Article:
Many Packages are Behind - Again, I can’t fault the group for this. There’s a lot of work to be done and not many people doing it. Many things are ported to FreeBSD but way behind. There are things I need the latest versions of (Like AWS CLI) to do my work, and no great alternatives. I also enjoy using the Atom editor or Sublime Text, neither of which I could get to work on it.
No Bluetooth! - Ok, this is a small one and a problem I could likely figure out if I had the time. But I could not get Bluetooth working on my laptop, which is something I require.
Lots of Abandoned Stuff - I came across many messages that said, “There is no longer a maintainer for this package.” Maintainers are overworked and doing a thankless job with their free time. I get it. However, that does make me nervous about things like that coming back to bite me later.
Summary: With my specific use case, this ends up being a deal breaker for me. I have so many projects I’m working on right now that I need to get done, and I would have to spin up a Linux VM for many of them, making my workflow less smooth than I would like.
Conclusion: I Will Install Pop!_OS
So it’s almost there. It’s got the speed. It has great hardware support. I have faith in the stability of the system. However, I can only get around 60% of the software I need installed, and some of them are pretty old. With the projects I’m working on, my workflow will be hampered too much.
I need to have a *nix based laptop with certain versions of software, and virtualization to accomplish my tasks. I also need this system to be stable and stay out of my way, without breaking every update. Pop!_OS can achieve that for me now.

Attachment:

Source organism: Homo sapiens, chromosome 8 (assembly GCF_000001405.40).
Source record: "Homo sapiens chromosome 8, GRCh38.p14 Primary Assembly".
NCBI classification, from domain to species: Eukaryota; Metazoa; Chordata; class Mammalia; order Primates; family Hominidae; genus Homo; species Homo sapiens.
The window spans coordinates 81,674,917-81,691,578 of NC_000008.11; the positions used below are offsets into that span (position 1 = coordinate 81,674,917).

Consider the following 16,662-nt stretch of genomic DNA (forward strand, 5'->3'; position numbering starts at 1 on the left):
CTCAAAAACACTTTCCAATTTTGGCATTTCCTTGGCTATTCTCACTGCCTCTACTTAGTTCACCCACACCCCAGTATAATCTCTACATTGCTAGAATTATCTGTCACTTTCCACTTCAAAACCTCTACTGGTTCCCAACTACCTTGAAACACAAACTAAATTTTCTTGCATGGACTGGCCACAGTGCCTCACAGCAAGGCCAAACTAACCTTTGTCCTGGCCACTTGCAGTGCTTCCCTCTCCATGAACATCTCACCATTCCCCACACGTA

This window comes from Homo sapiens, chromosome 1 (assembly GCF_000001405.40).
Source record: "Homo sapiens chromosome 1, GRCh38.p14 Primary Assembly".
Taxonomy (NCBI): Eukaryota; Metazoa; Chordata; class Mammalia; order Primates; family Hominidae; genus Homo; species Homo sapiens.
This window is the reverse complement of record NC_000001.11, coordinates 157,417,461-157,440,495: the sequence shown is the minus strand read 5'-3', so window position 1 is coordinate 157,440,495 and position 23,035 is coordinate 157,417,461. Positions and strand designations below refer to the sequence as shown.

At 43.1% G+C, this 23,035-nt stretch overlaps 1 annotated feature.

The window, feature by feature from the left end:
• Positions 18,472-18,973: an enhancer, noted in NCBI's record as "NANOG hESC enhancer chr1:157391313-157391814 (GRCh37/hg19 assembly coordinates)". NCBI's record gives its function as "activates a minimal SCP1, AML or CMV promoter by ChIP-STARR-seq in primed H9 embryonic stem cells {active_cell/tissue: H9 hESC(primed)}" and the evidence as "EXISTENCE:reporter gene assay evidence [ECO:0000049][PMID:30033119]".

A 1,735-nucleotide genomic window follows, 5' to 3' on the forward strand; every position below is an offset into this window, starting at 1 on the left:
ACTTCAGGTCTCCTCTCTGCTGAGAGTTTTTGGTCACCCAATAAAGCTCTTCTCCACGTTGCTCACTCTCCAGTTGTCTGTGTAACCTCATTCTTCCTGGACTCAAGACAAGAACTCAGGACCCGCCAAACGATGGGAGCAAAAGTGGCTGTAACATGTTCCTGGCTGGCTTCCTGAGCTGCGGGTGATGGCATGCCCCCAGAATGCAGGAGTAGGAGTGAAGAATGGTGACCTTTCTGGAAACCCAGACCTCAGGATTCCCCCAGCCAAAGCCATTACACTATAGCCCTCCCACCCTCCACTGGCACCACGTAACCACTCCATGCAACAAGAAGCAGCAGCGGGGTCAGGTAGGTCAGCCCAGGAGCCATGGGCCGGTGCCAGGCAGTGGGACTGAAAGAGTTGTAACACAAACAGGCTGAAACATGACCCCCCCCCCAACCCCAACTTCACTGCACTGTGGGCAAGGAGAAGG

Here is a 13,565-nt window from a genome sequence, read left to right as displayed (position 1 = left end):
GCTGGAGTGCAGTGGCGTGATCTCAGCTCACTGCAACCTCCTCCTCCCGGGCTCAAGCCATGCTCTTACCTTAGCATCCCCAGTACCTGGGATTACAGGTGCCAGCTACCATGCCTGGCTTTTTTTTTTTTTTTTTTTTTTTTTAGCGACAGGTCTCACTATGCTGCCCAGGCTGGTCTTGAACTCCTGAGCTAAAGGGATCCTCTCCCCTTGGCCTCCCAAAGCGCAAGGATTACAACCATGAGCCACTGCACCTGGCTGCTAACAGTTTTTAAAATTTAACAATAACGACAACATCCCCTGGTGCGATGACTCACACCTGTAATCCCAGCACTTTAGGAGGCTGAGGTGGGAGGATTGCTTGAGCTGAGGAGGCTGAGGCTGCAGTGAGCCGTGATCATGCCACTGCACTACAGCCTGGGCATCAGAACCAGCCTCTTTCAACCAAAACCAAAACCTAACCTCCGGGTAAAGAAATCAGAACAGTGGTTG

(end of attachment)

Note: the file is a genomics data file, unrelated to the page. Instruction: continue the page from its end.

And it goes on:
I will be installing FreeBSD on this laptop again at some other time. I love the fact that it’s a complete system and not a bunch of hacked together packages. I love the fact that I can look up documentation, and so long as I follow the steps, things will work out. This is why I use FreeBSD on servers every chance I get.
I have not lost faith in FreeBSD, far from it. It just won’t work out for me right now. In the future, I’ll try this again, and maybe at some point, I can find some free time to help out.
Should You Try to Make FreeBSD a Daily Driver?
Yes, you should at least try it. If you’re a Linux person, you definitely should try FreeBSD. There are many out there whose needs could be met 100% with FreeBSD. And it will likely serve you better than Linux. It’s not a distribution, it’s a full operating system, backed by decades of work. It’s rock solid. It’s organized well. As long as you don’t have dependencies like mine, it may work very well for you.
You can download FreeBSD here
Questions? Comments? Feel free to yell at me.